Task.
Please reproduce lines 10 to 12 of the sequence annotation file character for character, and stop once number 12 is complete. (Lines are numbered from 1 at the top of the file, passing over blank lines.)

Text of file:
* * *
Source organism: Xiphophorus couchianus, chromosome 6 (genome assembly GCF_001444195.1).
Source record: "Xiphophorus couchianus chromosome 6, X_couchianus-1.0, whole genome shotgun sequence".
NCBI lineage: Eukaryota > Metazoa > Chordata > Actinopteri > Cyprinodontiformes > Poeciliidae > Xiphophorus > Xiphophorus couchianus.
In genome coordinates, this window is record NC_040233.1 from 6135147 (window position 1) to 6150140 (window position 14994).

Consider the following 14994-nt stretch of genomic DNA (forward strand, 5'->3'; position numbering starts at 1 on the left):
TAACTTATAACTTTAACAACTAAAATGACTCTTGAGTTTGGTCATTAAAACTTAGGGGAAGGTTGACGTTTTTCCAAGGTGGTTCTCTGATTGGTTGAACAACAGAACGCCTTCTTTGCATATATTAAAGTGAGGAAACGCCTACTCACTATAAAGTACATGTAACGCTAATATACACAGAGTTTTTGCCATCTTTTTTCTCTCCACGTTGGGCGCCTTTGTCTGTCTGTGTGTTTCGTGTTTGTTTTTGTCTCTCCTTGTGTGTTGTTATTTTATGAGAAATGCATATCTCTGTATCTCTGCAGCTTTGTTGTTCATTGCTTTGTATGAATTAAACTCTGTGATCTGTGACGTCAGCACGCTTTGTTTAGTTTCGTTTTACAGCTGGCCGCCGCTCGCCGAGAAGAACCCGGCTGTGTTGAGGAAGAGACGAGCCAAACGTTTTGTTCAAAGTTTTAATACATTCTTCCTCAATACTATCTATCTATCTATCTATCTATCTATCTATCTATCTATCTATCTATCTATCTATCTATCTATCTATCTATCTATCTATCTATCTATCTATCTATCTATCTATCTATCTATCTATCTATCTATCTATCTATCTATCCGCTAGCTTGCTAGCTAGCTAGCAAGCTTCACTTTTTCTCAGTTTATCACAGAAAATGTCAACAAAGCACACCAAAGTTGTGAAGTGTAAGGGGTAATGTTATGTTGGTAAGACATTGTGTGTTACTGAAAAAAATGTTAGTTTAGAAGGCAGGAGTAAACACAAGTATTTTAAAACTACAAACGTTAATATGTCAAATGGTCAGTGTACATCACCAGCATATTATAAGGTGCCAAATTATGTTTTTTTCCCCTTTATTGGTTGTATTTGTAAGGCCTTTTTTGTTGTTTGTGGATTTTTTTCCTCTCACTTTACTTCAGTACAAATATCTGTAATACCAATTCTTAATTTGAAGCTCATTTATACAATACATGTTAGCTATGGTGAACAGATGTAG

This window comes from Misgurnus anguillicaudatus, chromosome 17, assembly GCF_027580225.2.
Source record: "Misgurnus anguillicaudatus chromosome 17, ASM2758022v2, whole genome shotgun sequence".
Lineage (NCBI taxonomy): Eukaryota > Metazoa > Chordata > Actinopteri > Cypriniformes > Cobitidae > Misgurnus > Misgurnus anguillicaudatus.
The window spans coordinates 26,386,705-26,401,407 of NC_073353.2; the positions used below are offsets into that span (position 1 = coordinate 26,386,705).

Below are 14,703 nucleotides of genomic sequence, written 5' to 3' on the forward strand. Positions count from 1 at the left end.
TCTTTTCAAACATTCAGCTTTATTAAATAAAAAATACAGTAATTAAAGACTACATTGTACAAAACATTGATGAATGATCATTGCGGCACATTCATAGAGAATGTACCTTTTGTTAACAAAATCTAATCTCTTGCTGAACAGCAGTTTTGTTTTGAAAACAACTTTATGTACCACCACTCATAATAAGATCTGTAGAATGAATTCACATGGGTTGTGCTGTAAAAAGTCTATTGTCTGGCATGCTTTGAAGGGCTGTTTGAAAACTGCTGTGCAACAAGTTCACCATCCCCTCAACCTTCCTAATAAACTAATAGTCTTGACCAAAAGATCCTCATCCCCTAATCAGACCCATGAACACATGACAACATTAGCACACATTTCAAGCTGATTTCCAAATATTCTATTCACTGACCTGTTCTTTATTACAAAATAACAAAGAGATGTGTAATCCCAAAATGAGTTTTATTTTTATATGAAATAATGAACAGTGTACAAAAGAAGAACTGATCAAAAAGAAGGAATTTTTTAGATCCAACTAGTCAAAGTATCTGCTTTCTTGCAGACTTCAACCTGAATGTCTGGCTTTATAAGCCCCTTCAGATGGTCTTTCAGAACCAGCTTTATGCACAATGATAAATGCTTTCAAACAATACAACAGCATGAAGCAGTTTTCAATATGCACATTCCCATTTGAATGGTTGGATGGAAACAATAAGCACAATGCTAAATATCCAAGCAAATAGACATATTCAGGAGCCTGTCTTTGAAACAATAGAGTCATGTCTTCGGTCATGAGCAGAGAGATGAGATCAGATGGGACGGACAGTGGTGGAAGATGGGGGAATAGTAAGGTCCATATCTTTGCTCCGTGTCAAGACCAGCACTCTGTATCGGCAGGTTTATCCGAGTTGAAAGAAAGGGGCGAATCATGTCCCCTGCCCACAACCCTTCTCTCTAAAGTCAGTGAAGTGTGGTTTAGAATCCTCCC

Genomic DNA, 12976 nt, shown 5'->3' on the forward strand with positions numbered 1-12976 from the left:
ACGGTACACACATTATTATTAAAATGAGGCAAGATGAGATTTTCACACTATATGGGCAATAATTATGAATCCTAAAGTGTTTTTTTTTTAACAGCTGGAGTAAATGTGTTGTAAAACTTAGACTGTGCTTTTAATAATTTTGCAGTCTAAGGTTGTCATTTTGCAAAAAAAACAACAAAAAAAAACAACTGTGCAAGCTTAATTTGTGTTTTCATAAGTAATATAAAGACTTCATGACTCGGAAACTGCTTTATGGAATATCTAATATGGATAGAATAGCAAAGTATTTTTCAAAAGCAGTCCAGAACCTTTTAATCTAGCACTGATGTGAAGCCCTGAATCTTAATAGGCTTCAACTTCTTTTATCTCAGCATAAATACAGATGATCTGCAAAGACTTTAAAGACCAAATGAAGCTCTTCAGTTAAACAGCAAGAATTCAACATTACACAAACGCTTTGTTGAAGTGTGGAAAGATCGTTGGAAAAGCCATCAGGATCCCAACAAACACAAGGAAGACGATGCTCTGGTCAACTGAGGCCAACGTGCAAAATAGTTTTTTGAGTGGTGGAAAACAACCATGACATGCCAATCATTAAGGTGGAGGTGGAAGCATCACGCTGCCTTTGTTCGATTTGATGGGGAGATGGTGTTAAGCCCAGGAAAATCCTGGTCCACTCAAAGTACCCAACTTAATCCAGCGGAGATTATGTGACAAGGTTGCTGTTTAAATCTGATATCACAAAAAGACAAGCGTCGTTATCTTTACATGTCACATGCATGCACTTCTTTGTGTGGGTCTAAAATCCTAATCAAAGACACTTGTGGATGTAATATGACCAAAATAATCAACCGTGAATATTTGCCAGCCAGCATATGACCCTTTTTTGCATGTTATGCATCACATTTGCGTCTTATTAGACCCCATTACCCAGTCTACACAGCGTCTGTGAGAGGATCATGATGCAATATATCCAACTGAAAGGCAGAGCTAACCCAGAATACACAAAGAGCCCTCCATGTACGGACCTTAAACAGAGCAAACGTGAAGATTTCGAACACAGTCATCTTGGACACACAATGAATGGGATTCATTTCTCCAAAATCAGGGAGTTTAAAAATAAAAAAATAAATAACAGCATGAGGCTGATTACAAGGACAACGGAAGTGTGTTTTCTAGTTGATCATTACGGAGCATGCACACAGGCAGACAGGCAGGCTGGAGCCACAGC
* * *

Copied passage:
The window spans coordinates 26,386,705-26,401,407 of NC_073353.2; the positions used below are offsets into that span (position 1 = coordinate 26,386,705).

Below are 14,703 nucleotides of genomic sequence, written 5' to 3' on the forward strand. Positions count from 1 at the left end.
TCTTTTCAAACATTCAGCTTTATTAAATAAAAAATACAGTAATTAAAGACTACATTGTACAAAACATTGATGAATGATCATTGCGGCACATTCATAGAGAATGTACCTTTTGTTAACAAAATCTAATCTCTTGCTGAACAGCAGTTTTGTTTTGAAAACAACTTTATGTACCACCACTCATAATAAGATCTGTAGAATGAATTCACATGGGTTGTGCTGTAAAAAGTCTATTGTCTGGCATGCTTTGAAGGGCTGTTTGAAAACTGCTGTGCAACAAGTTCACCATCCCCTCAACCTTCCTAATAAACTAATAGTCTTGACCAAAAGATCCTCATCCCCTAATCAGACCCATGAACACATGACAACATTAGCACACATTTCAAGCTGATTTCCAAATATTCTATTCACTGACCTGTTCTTTATTACAAAATAACAAAGAGATGTGTAATCCCAAAATGAGTTTTATTTTTATATGAAATAATGAACAGTGTACAAAAGAAGAACTGATCAAAAAGAAGGAATTTTTTAGATCCAACTAGTCAAAGTATCTGCTTTCTTGCAGACTTCAACCTGAATGTCTGGCTTTATAAGCCCCTTCAGATGGTCTTTCAGAACCAGCTTTATGCACAATGATAAATGCTTTCAAACAATACAACAGCATGAAGCAGTTTTCAATATGCACATTCCCATTTGAATGGTTGGATGGAAACAATAAGCACAATGCTAAATATCCAAGCAAATAGACATATTCAGGAGCCTGTCTTTGAAACAATAGAGTCATGTCTTCGGTCATGAGCAGAGAGATGAGATCAGATGGGACGGACAGTGGTGGAAGATGGGGGAATAGTAAGGTCCATATCTTTGCTCCGTGTCAAGACCAGCACTCTGTATCGGCAGGTTTATCCGAGTTGAAAGAAAGGGGCGAATCATGTCCCCTGCCCACAACCCTTCTCTCTAAAGTCAGTGAAGTGTGGTTTAGAATCCTCCC